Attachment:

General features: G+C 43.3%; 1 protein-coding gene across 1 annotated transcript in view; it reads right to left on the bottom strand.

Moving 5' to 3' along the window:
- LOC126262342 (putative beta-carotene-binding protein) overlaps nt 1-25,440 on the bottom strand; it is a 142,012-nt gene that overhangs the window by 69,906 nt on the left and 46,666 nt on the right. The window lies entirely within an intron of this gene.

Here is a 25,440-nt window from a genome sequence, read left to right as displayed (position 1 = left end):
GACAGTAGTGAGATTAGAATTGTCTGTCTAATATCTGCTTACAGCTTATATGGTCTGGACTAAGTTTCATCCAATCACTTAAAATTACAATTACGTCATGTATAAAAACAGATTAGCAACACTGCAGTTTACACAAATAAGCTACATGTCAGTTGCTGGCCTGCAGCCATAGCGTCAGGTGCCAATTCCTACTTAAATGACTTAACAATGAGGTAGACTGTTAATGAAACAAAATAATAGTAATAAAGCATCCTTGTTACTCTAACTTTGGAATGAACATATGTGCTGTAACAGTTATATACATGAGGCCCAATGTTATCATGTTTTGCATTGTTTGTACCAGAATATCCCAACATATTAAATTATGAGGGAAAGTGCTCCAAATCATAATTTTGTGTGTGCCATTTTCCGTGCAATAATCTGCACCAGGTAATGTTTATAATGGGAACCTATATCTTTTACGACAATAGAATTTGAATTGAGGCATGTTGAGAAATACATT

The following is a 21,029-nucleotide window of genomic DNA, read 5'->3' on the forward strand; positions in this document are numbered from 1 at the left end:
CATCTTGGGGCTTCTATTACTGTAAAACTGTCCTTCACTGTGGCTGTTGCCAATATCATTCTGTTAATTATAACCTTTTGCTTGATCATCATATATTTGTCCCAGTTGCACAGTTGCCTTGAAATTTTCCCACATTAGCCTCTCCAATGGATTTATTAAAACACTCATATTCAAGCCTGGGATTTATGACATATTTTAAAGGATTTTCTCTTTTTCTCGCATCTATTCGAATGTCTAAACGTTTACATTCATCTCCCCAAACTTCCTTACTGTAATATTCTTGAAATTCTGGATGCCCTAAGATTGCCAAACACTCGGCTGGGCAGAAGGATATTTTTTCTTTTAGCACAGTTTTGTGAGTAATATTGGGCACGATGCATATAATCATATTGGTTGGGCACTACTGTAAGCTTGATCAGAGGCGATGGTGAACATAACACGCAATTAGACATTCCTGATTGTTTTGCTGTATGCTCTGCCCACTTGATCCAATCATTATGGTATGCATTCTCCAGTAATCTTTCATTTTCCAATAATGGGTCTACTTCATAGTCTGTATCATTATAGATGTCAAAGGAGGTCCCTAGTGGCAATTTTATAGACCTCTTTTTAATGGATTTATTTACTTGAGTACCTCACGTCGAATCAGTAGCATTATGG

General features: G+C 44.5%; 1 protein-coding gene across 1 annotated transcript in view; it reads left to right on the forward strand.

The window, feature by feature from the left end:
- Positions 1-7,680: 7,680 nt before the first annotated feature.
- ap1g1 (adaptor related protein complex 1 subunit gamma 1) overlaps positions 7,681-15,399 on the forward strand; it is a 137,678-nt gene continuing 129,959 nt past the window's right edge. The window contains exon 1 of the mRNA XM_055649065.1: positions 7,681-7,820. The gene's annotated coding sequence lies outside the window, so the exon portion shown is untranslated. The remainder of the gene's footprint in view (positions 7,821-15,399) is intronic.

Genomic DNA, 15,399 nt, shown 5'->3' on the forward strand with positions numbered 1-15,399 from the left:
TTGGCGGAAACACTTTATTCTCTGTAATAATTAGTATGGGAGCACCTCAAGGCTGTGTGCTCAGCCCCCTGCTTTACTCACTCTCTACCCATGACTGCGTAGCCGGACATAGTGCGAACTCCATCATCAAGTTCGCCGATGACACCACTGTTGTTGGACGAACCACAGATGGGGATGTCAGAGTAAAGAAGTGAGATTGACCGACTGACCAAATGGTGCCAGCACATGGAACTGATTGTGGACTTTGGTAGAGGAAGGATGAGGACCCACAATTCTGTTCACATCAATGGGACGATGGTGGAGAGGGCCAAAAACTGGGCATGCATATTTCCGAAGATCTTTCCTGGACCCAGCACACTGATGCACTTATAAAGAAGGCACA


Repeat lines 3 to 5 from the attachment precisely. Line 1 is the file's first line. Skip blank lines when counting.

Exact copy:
- LOC126262342 (putative beta-carotene-binding protein) overlaps nt 1-25,440 on the bottom strand; it is a 142,012-nt gene that overhangs the window by 69,906 nt on the left and 46,666 nt on the right. The window lies entirely within an intron of this gene.

Here is a 25,440-nt window from a genome sequence, read left to right as displayed (position 1 = left end):
GACAGTAGTGAGATTAGAATTGTCTGTCTAATATCTGCTTACAGCTTATATGGTCTGGACTAAGTTTCATCCAATCACTTAAAATTACAATTACGTCATGTATAAAAACAGATTAGCAACACTGCAGTTTACACAAATAAGCTACATGTCAGTTGCTGGCCTGCAGCCATAGCGTCAGGTGCCAATTCCTACTTAAATGACTTAACAATGAGGTAGACTGTTAATGAAACAAAATAATAGTAATAAAGCATCCTTGTTACTCTAACTTTGGAATGAACATATGTGCTGTAACAGTTATATACATGAGGCCCAATGTTATCATGTTTTGCATTGTTTGTACCAGAATATCCCAACATATTAAATTATGAGGGAAAGTGCTCCAAATCATAATTTTGTGTGTGCCATTTTCCGTGCAATAATCTGCACCAGGTAATGTTTATAATGGGAACCTATATCTTTTACGACAATAGAATTTGAATTGAGGCATGTTGAGAAATACATT